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Developmental Coordination Disorder (DCD)

What is Developmental Coordination  Disorder? – Blog By Alice Smith

DCD is a motor skills disorder that affects 5-6% of school aged children. It refers to a delay in motor skill development and a difficulty in coordinating movements which leads to a child experiencing difficulty performing everyday tasks. Children are often described as clumsy or awkward by their parents or teachers. Boys are more likely to develop this disorder than girls. This incoordination may have an impact on academic progress, social integration and emotional development. By definition children with DCD do not have an identifiable medical or neurological condition that can explain their coordination issues.

Conditions that can be present in addition to DCD include ADHD, speech and language disorders and autism.

Image result for developmental coordination disorder
In DCD, boys are more affected than girls

Assessment:

Your physiotherapist will assess your child to see whether they may have DCD. Strict diagnostic criteria does apply. Your physiotherapist will look at:

  • Balance
  • Walking
  • Control and coordination of movement
  • Fine motor skills
  • Muscle tone (tension in your child’s muscles) Ability to organise themselves.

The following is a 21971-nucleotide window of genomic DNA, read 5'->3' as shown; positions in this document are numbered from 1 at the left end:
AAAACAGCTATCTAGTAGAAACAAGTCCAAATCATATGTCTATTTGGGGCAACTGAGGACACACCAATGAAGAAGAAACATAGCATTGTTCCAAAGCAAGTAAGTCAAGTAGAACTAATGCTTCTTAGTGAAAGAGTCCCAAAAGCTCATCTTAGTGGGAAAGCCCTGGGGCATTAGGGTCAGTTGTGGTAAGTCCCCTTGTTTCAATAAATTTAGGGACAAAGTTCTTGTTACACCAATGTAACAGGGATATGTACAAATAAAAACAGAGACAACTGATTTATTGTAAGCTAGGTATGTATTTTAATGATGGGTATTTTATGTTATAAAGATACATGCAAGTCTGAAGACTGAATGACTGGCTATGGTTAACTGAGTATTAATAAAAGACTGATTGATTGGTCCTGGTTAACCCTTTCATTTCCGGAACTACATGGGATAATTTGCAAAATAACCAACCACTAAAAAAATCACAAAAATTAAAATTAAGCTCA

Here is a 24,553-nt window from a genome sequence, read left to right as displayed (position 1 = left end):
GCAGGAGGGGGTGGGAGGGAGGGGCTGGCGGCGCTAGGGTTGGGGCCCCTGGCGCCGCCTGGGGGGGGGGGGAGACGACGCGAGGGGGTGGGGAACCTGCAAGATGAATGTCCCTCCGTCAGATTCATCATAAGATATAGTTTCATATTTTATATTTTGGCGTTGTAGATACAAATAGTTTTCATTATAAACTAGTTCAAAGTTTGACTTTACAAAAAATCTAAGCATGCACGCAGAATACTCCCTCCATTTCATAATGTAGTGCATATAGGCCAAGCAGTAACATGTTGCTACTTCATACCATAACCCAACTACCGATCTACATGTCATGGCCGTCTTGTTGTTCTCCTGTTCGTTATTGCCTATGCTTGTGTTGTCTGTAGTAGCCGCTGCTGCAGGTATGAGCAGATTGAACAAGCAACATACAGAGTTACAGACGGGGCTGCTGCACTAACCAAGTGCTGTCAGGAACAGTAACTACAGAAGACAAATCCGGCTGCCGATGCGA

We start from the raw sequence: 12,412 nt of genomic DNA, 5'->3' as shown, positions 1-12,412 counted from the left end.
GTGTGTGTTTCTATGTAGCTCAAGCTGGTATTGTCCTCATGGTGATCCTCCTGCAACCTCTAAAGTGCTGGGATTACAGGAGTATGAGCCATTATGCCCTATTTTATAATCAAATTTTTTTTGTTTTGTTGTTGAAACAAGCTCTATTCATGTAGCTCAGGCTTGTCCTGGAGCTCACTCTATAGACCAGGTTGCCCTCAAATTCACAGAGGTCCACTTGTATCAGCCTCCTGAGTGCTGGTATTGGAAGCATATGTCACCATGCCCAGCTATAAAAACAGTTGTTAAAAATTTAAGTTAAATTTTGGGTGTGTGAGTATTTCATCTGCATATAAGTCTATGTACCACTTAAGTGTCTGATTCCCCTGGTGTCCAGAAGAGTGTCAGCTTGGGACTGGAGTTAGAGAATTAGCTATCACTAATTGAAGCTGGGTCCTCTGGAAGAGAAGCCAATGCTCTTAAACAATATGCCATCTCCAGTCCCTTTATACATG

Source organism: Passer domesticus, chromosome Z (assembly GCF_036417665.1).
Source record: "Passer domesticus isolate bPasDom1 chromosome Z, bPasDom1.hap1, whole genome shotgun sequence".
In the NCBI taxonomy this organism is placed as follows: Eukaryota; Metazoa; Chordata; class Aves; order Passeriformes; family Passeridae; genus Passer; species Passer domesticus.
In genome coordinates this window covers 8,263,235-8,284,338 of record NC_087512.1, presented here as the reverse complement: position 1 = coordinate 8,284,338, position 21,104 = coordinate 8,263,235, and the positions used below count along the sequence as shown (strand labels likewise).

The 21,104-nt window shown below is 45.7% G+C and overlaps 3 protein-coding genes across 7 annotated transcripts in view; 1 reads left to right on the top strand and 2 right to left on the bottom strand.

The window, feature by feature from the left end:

Management:

Treatment of this disorder revolves around specific skill retraining as guided by your physiotherapist. For example, if your child is struggling to catch a ball, then this specific task will be practiced appropriately. The movement will be broken down in a fun way to assist the development of this skill.
It is very important to make the exercises interesting enjoyable in order to get the best results.
Some play ideas for home might include:

  • Trampoline
  • Obstacle courses
  • Playgrounds
  • Hopscotch
  • Chasing bubbles or balloons
  • Walking/ balancing on beams
  • Kindergym and playgroup may also be suggested for your child. Engaging with other children who are at a similar skill level can help to build confidence and social skills while working on their coordination.
The boy is being treated by the Physiotherapist 

 

If you have noticed that your child may be delayed in their motor skills or are interested in an assessment to find this out, then we will be happy to help you.

Book an appointment today for your assessment!

Blog Post by Alice Smith (Physiotherapist)